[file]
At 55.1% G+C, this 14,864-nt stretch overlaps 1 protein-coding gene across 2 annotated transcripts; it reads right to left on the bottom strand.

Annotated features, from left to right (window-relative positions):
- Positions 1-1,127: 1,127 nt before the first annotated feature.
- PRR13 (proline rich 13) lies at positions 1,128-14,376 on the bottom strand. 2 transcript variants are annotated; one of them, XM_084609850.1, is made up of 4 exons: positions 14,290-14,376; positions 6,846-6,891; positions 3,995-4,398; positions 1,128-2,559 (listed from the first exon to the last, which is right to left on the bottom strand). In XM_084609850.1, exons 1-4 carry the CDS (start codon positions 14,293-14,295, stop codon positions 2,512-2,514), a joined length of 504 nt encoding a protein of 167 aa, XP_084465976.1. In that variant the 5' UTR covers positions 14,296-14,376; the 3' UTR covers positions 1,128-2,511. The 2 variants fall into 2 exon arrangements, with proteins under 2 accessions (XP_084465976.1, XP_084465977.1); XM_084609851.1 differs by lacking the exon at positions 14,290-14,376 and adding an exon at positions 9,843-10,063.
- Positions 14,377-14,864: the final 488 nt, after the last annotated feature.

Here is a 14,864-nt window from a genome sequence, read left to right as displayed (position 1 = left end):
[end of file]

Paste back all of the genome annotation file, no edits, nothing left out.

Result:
At 55.1% G+C, this 14,864-nt stretch overlaps 1 protein-coding gene across 2 annotated transcripts; it reads right to left on the bottom strand.

Annotated features, from left to right (window-relative positions):
- Positions 1-1,127: 1,127 nt before the first annotated feature.
- PRR13 (proline rich 13) lies at positions 1,128-14,376 on the bottom strand. 2 transcript variants are annotated; one of them, XM_084609850.1, is made up of 4 exons: positions 14,290-14,376; positions 6,846-6,891; positions 3,995-4,398; positions 1,128-2,559 (listed from the first exon to the last, which is right to left on the bottom strand). In XM_084609850.1, exons 1-4 carry the CDS (start codon positions 14,293-14,295, stop codon positions 2,512-2,514), a joined length of 504 nt encoding a protein of 167 aa, XP_084465976.1. In that variant the 5' UTR covers positions 14,296-14,376; the 3' UTR covers positions 1,128-2,511. The 2 variants fall into 2 exon arrangements, with proteins under 2 accessions (XP_084465976.1, XP_084465977.1); XM_084609851.1 differs by lacking the exon at positions 14,290-14,376 and adding an exon at positions 9,843-10,063.
- Positions 14,377-14,864: the final 488 nt, after the last annotated feature.

Here is a 14,864-nt window from a genome sequence, read left to right as displayed (position 1 = left end):